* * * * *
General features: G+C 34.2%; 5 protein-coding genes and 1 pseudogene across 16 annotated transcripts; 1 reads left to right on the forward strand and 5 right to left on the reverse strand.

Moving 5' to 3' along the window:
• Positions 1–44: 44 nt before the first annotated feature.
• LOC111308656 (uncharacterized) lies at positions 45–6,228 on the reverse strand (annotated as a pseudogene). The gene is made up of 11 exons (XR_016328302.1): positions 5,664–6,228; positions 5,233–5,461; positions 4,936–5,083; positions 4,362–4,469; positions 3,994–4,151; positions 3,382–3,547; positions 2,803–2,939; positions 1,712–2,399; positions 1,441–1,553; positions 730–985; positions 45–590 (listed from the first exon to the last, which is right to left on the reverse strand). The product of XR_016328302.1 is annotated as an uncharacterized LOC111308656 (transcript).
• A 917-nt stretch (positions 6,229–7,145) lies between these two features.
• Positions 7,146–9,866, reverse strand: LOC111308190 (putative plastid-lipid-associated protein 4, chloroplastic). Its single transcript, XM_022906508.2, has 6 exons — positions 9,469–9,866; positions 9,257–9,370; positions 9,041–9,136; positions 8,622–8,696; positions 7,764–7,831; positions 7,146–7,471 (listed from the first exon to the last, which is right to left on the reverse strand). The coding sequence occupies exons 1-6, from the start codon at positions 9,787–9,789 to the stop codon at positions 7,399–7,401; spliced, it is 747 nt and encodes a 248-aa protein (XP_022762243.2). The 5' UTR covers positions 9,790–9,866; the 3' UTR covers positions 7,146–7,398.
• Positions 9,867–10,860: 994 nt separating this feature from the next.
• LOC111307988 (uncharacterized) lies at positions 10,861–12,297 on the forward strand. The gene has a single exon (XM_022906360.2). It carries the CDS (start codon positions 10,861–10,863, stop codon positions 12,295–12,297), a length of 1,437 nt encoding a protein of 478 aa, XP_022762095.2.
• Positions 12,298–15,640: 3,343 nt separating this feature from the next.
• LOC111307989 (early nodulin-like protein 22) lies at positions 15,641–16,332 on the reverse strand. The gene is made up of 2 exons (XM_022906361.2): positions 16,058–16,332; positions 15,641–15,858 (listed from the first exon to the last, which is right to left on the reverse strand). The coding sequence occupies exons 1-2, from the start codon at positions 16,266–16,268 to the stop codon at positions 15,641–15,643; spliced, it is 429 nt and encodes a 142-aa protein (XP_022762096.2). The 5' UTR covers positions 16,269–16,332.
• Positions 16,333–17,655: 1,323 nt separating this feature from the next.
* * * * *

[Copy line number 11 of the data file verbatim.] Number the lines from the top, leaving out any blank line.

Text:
• Positions 16,333–17,655: 1,323 nt separating this feature from the next.